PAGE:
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Wheelie long ride for WaiWaste

An intrepid Greytown man is, this week, embarking on his third endurance bike ride for charity, this time the “physically arduous” Kōpiko – a 960km trek across the widest part of Te Ika-a-Māui, Aotearoa’s North Island – with two brave friends.

Leadership coach David Savage, graphic artist Geoff Francis, and photographer Chris Dickinson [who is travelling from his home in Singapore to take part], are undertaking the “huge challenge” to raise funds and awareness for Wairarapa food rescue agency WaiWaste.

“So much food is dumped, and so many people are experiencing food poverty,” Savage, affectionately known as Sav, said.

“We thought bikepacking for WaiWaste would help shine a light on what this epic charity does for our community. We’ve initially set a target to raise $1000, but we want to blow that right out of the water.”

Bikepacking is a blend of all-terrain cycling and backpacking, and according to Sav, there’s quite an art to travelling light.

“Chris is quite an experienced expedition kind of guy, but this is the first time he’s ever bikepacked. And we are really going to laugh at him because he’s brought way too much stuff!”

Sav is no stranger to fundraising – or punishing bike rides.

Last year, Sav tackled the Sounds to Sounds trail, a 16-day, 1600km route from Marlborough Sounds to Milford Sounds, to raise money for flood-hit food rescue hubs in Gisborne and Hawkes Bay following Cyclone Gabrielle.

But his love of long bike rides started in 2021, when with pedalling pals Mike Smith and Pete Sutherland, he bikepacked the 3000km Tour Aotearoa trail, from Cape Reinga to Bluff, to fundraise for a charity close to his heart – the Neurological Foundation.

“I have a condition called Multi-Focal Motor Neuropathy,” Sav explained. “It slowly wastes muscle in various parts of the body, and there’s no cure yet.”

“It’s really quite rare – I’m one of about 50 New Zealanders who have it. I get regular three weekly infusions of white blood cells which slows the progress.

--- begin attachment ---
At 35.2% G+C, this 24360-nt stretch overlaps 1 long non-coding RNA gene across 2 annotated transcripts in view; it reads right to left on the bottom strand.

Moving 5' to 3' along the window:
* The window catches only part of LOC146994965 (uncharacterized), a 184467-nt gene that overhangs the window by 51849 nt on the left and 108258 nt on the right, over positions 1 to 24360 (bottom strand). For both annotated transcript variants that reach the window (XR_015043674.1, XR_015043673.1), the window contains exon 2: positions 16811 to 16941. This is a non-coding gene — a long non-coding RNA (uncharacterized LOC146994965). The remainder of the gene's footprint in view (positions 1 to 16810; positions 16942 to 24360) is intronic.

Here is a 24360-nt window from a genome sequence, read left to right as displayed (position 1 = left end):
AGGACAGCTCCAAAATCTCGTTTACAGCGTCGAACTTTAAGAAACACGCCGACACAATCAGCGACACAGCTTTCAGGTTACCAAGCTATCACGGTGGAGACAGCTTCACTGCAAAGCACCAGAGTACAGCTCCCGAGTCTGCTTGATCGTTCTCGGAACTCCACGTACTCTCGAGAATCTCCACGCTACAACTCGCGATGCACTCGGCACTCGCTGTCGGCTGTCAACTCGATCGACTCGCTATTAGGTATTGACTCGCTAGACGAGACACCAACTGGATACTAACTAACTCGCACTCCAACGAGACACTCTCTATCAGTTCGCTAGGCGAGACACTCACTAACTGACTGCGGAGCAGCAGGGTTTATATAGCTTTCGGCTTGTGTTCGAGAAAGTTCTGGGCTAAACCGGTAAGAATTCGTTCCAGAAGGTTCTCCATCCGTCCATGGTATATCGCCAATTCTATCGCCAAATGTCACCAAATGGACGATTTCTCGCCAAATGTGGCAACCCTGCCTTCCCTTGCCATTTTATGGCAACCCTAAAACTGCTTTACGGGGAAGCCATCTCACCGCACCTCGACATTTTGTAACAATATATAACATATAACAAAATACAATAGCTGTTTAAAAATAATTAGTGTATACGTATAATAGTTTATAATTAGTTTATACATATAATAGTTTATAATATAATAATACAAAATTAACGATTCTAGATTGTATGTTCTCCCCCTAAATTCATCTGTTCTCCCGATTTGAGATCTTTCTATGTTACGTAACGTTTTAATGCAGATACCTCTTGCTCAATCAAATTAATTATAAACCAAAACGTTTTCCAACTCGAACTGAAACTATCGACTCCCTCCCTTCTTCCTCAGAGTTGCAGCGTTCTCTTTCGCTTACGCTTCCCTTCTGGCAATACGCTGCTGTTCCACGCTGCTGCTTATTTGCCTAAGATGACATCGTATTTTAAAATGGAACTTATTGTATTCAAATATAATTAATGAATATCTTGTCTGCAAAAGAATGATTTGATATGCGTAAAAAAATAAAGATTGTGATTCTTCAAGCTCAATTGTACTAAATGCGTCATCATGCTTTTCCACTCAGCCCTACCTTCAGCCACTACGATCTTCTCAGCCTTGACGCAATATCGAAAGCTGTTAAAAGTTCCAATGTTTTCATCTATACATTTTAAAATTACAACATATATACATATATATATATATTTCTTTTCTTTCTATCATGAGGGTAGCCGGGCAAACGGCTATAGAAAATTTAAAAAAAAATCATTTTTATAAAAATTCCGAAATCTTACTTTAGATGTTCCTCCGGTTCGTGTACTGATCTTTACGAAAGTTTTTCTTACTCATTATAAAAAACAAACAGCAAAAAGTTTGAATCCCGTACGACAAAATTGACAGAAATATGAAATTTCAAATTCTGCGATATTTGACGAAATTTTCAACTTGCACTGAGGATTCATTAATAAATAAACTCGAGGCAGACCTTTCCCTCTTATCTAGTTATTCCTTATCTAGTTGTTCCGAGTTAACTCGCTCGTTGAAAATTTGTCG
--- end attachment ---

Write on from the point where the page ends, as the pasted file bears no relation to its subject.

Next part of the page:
“Bike packing is a way of using my body now while I can, given it may not work as it should in the future.”

The Kōpiko adventure will bring Sav’s total kilometres travelled on trails to over 5500km, clocking up over 40 days in the saddle [not including “the months of training”] – and “fingers crossed”, raising more than $16,000 for good causes.

While not as long as the last two rides, the Kōpiko is “not for slouches”, Sav said.

“It involves 13,000 metres of climbing – that’s nearly one and a half Mount Everests – and it’s fairly remote and mainly off-road.

“I’m quite good at crashing and not breaking any bones, so I’m hoping I can use that special skill this time around,” he said.

Not content with cycling the formal Kōpiko route from the East Cape in Gisborne to the West Cape in Taranaki, Sav’s trail trio are “adding on a couple of days”, starting their feat as soon as they get off the plane at Gisborne Airport.

“The courier company wanted over $1000 to get us and our bikes to the beginning of the route. We thought we’d save that money and get to the official start under our own steam,” Sav said.

Riding the Kōpiko is expected to take Sav, Francis and Dickinson about 11 days.

To find out more about David Savage’s adventure, and make a donation, visit https://givealittle.co.nz/cause/riding-kopiko-for-food-rescue, where you can find a link to a live map of the team’s progress.

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